Rite Aid’s monthly same-store sales decline
CAMP HILL, Pa. Same-store sales at Rite Aid dropped nearly 1% for the four weeks ended Sept. 25, the drug store chain said Thursday.
Rite Aid’s same-store sales declined 0.9% over the prior-year period. Front-end same-store sales for Rite Aid also fell 0.3%. Additionally, pharmacy same-store sales decreased 1.2%, as prescriptions filled at comparable stores also decreased 1.3% compared with the year-ago period. Prescription revenue accounted for 68.5% of drug store sales, and third-party prescription revenue represented 96.2% of pharmacy sales, Rite Aid said.
Additionally, the chain also disclosed that total drug store sales for the four-week period decreased 2% to $1.9 billion, compared with the same period last year.
NRF responds to Chinese currency legislation
WASHINGTON Another group representing retailers has joined those opposed to legislation designed to pressure China to revalue its currency.
Following last week’s statement of opposition by the Retail Industry Leaders Association, the National Retail Federation is urging the House to reject H.R. 2378, the Currency Reform for Fair Trade Act, a bill that would require the Department of Commerce to determine whether a country’s currency is undervalued and constitutes an illegal export subsidy when considering cases of countervailing duties. The organization said the bill may violate certain World Trade Organization policies that determine what kinds of government financial contributions can be considered prohibited export subsidies and that it could set off retaliatory measures against U.S. exports by the Chinese.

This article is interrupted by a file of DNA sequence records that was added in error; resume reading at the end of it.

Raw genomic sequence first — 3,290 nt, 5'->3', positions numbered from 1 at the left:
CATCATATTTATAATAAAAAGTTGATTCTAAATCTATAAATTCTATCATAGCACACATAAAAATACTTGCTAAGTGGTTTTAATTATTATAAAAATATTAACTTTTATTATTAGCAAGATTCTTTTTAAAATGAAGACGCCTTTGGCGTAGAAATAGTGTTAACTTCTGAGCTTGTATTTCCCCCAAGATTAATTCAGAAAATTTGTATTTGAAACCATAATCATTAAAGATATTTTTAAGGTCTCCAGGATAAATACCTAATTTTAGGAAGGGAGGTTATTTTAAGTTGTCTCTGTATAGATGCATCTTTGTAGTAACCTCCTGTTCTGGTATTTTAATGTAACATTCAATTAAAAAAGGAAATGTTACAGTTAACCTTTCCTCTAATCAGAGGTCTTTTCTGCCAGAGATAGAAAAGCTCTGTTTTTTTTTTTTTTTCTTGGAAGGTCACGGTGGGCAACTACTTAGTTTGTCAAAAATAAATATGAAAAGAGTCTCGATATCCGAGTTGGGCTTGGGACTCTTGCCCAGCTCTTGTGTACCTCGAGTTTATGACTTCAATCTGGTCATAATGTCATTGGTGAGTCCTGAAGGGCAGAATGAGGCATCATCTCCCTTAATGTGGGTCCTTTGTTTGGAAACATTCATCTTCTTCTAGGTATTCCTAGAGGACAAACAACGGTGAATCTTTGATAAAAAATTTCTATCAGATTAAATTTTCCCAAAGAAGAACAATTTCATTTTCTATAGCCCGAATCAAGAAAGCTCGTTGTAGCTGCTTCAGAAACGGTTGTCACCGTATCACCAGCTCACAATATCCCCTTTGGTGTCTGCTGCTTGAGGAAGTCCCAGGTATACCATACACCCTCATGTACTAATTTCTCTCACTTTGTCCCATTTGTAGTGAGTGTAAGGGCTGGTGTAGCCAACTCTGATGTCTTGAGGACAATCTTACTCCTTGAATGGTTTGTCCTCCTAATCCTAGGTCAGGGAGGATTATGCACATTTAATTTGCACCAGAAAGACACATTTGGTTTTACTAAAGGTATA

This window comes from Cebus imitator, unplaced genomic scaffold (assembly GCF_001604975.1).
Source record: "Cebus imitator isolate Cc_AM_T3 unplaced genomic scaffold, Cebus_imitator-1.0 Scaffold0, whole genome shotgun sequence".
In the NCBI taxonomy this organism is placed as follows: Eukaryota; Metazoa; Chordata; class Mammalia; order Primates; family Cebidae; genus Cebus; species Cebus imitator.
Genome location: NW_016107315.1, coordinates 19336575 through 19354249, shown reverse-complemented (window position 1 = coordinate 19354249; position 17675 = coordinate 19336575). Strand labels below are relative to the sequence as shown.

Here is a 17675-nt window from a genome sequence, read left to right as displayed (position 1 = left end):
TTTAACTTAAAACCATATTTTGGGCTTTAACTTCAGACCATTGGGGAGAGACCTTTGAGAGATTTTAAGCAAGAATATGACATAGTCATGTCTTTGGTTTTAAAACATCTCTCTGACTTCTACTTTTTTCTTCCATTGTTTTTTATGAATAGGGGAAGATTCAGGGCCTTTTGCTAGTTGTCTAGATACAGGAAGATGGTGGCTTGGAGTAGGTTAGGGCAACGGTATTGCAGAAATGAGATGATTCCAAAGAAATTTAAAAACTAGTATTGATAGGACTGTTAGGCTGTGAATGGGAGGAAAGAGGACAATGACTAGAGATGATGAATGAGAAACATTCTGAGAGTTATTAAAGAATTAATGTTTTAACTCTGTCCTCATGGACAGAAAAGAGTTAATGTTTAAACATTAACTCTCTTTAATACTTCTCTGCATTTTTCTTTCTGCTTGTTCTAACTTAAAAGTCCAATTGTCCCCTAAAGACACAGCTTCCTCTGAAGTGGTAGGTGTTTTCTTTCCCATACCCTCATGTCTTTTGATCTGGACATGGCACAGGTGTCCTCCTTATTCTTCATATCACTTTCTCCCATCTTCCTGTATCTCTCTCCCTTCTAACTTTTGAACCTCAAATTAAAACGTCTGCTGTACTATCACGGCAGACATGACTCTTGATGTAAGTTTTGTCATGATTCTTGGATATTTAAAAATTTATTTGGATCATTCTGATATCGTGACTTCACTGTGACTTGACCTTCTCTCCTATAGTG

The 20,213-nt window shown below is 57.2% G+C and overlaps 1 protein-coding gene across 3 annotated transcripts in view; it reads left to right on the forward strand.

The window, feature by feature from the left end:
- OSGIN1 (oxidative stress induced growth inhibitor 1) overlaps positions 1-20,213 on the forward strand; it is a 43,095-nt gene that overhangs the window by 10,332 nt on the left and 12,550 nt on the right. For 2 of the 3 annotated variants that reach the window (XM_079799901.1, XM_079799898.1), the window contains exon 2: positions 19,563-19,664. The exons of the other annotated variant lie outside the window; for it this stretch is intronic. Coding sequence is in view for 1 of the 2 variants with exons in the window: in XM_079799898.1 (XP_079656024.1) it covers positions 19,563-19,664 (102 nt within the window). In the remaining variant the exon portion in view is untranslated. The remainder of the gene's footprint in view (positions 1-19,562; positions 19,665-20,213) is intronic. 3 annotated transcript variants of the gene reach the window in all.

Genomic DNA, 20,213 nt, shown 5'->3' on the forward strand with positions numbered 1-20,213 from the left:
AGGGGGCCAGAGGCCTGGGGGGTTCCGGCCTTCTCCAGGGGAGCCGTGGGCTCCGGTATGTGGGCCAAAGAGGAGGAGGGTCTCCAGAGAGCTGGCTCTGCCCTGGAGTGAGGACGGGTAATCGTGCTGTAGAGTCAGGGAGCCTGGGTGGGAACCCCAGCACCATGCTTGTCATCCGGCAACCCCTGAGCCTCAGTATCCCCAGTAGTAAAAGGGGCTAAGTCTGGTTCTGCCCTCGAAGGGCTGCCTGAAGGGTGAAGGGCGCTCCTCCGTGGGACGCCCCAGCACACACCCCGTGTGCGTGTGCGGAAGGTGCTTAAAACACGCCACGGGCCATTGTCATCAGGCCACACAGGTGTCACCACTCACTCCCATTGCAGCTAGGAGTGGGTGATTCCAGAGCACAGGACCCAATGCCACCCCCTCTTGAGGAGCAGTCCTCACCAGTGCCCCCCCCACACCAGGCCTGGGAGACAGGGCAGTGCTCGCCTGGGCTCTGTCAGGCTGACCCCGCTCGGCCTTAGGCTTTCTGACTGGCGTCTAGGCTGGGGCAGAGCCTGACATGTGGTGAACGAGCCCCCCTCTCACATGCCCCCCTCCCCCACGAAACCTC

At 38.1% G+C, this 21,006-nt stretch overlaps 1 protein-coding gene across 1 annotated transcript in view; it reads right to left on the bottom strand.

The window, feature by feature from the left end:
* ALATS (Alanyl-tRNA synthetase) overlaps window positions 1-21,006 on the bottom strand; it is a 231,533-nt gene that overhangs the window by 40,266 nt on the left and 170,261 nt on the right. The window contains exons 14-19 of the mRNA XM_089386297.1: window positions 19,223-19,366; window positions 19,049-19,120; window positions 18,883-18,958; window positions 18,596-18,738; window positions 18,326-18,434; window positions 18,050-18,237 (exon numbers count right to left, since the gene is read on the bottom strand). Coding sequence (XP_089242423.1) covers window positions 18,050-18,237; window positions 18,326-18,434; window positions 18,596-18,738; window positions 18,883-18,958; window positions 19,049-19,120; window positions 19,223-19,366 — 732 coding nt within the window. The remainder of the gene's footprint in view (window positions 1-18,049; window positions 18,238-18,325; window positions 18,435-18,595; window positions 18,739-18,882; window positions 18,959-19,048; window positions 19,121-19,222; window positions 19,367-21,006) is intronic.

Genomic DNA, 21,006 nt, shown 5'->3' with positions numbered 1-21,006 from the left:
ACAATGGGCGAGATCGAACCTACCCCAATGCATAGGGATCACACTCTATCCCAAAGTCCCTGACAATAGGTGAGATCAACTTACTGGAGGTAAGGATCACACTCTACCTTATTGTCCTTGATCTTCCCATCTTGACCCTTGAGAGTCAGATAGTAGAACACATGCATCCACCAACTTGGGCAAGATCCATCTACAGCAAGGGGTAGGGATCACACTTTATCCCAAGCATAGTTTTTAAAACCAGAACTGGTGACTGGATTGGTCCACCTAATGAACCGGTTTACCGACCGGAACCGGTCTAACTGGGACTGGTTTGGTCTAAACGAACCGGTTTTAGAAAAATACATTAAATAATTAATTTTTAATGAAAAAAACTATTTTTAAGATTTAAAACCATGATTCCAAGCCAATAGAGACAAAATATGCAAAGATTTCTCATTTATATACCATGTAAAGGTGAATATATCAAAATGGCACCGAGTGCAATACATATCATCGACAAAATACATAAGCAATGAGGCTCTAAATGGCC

Many members of Congress lately have stepped up criticism of China’s policy of pegging its currency, the renminbi yuan, to the U.S. dollar, saying that it constitutes currency manipulation that undercuts U.S. manufacturers.
“While we agree that the Chinese currency needs to move toward a market-determined exchange rate, H.R. 2378 would be ineffective in addressing the currency issue and would create significant costs for U.S. companies and workers in retail and other industries,” NRF SVP government relations Steve Pfister said. “This bill cannot provide effective leverage over China to resolve the currency issue or have any positive impact on either the trade deficit or U.S. jobs.”
Clorox gets new look
OAKLAND, Calif. Clorox unveiled its new corporate logo this week, marking the company’s most dramatic logo overhaul since 1957.
The nearly 100-year-old company said that the new logo reflects its focus on eco-friendly products and the strengthening of its brand portfolio.
"Our new logo better communicates what The Clorox Co. stands for today," said Clorox chairman and CEO Don Knauss. "We’ve kept visual elements that reflect our heritage, but we emphasized our forward-thinking mindset and objective to achieve strong growth, drive innovation and focus on sustainability."